Background Young drivers represent a disproportionate number of the individuals involved in alcohol-impaired driving. Although there is a known association between drinking and alcohol-impaired driving in young drivers, the link between early onset drinking and early onset alcohol-impaired driving has not been explored. Objectives The present study aimed to assess this link along with potentially confounding factors. Methods The assessment used a proportional hazards model with data collected from the Buffalo Longitudinal Study of Young Men, a population based sample of 625 males at ages of 16–19 years old. Results Controlling for the effects of potentially relevant confounds, the early onset of drinking was the most influential factor in predicting the early onset of alcohol-impaired driving. Race and the early onset of other forms of delinquency also played a significant role in the early onset of alcohol-impaired driving. Conclusion Preventing an early start of drinking among adolescents may be the most critical factor to address in preventing an early start of alcohol-impaired driving. PMID:24766089

  10. The link between early onset drinking and early onset alcohol-impaired driving in young males.

    PubMed

    Zhang, Lening; Wieczorek, William F; Welte, John W

    2014-05-01

    Young drivers represent a disproportionate number of the individuals involved in alcohol-impaired driving. Although there is a known association between drinking and alcohol-impaired driving in young drivers, the link between early onset drinking and early onset alcohol-impaired driving has not been explored. The present study aimed to assess this link along with potentially confounding factors. The assessment used a proportional hazards model with data collected from the Buffalo Longitudinal Study of Young Men, a population-based sample of 625 males at aged 16-19. Controlling for the effects of potentially relevant confounds, the early onset of drinking was the most influential factor in predicting the early onset of alcohol-impaired driving. Race and the early onset of other forms of delinquency also played a significant role in the early onset of alcohol-impaired driving. Preventing an early start of drinking among adolescents may be the most critical factor to address in preventing an early start of alcohol-impaired driving.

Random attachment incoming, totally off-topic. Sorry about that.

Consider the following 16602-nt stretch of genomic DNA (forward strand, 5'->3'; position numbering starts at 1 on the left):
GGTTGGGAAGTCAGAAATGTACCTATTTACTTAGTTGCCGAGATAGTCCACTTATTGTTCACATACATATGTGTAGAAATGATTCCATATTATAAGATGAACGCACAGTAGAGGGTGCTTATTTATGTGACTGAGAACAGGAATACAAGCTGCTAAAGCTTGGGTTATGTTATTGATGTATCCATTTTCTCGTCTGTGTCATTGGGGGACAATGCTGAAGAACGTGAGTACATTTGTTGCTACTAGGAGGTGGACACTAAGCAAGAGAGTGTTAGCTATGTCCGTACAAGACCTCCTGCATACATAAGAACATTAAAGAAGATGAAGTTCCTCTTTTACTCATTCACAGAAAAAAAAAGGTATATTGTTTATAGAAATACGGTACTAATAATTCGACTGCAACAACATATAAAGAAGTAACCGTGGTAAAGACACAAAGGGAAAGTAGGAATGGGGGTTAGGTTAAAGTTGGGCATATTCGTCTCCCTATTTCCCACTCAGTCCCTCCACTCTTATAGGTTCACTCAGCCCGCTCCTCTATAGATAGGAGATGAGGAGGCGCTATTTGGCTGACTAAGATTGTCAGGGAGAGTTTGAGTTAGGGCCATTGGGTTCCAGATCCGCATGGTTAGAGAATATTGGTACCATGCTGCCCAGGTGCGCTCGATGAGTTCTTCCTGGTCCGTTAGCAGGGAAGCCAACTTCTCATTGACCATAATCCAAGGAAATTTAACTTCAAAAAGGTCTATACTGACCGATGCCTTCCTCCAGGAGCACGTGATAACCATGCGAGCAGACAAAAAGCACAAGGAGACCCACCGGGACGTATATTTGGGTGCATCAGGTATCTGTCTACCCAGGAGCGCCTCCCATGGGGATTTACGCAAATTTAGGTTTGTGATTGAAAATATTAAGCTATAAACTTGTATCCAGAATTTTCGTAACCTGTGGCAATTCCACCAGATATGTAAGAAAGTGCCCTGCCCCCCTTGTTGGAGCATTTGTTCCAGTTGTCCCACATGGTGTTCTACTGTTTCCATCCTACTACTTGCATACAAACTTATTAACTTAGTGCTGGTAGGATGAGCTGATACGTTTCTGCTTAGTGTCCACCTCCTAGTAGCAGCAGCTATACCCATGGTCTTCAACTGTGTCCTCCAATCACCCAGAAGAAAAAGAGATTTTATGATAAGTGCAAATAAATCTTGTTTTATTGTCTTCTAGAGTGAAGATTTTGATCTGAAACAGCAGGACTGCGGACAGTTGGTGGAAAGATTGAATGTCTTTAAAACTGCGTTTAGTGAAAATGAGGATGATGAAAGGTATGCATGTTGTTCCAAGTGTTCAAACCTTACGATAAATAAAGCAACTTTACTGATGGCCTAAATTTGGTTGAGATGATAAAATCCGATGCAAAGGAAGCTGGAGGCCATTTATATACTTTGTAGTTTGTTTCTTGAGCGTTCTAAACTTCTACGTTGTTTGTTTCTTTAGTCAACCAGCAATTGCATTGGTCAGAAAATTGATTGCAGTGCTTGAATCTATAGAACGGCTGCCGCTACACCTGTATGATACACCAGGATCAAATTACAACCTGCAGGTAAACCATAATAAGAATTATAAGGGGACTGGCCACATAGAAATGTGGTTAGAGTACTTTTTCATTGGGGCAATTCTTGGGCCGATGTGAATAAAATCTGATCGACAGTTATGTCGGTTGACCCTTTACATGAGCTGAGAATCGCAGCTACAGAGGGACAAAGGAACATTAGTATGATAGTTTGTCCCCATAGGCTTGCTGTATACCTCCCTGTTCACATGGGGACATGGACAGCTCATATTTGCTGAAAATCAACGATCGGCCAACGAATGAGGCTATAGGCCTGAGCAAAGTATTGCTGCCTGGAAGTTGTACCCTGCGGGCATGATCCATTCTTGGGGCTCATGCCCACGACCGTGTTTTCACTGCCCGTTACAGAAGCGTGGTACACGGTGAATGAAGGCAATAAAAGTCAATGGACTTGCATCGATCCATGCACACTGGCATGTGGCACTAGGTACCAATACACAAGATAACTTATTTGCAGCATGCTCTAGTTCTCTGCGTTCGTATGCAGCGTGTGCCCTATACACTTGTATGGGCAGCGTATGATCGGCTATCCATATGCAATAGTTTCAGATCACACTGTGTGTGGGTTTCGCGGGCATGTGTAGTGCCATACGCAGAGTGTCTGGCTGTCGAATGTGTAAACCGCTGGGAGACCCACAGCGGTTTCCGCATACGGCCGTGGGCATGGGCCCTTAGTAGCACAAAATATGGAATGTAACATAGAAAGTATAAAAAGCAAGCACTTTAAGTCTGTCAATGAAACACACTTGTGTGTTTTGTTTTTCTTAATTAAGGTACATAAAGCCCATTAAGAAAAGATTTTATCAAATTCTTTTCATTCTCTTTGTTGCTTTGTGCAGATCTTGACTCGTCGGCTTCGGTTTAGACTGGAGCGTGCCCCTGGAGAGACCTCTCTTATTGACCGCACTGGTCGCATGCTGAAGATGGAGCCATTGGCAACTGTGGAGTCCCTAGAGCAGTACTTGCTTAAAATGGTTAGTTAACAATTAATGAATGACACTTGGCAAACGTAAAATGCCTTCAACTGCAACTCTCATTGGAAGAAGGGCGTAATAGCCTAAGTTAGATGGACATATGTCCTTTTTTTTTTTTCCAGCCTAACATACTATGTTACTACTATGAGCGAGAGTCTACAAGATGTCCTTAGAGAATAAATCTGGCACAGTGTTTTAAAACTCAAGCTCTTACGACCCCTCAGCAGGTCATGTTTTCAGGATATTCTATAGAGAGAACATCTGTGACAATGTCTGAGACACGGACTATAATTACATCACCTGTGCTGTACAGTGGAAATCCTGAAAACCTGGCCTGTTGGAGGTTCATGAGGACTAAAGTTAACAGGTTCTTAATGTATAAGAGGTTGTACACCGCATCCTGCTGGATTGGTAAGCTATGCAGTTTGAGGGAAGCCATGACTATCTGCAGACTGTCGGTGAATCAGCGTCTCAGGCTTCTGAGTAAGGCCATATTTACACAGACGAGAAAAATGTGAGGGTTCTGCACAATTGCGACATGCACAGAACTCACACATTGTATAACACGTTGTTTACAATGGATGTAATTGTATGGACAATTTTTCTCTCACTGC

11. Drinking Over the Lifespan: Focus on Early Adolescents and Youth.

    PubMed

    Windle, Michael

    2016-01-01

    Historical trends in alcohol use among U.S. adolescents, as well as data regarding alcohol-related traffic fatalities among youth, indicate decreases in alcohol use. Nevertheless, alcohol use patterns still indicate high rates of binge drinking and drunkenness and the co-occurrence of alcohol use among youth with risky sexual activity, illicit substance use, and poor school performance. This article discusses unique elements of alcohol use among adolescents relative to adults that pose risks for alcohol misuse and alcohol-related problems. These differences range from patterns of drinking to differential sensitivity to alcohol. Developmental differences between adolescents and adults also are discussed with regard to age-normative developmental tasks and distinctions in brain development that may affect differences in drinking patterns. Epidemiologic findings on sexual-minority youth are provided, as are global trends in alcohol use among early adolescents and youth. It is proposed that using information about differences between youth and adults will be helpful in directing future etiologic and intervention research by capitalizing on unique biological, psychological, and social factors that may affect the success of efforts to reduce alcohol use among early adolescents and youth.

  12. Components of Negative Affect as Moderators of the Relationship between Early Drinking Onset and Binge-Drinking Behavior

    ERIC Educational Resources Information Center

    McNamara, Robert S.; Swaim, Randall C.; Rosen, Lee A.

    2010-01-01

    This study examines the moderating effects of negative affect on the relationship between early drinking onset and binge-drinking behavior. Six hundred and thirty-five eleventh- and twelfth-grade students completed the American Drug and Alcohol Survey and reported on a variety of measures, including items assessing anxiety, anger, depression, age…

  13. Are infants with torticollis at risk of a delay in early motor milestones compared with a control group of healthy infants?

    PubMed

    Ohman, Anna; Nilsson, Staffan; Lagerkvist, Anna-Lena; Beckung, Eva

    2009-07-01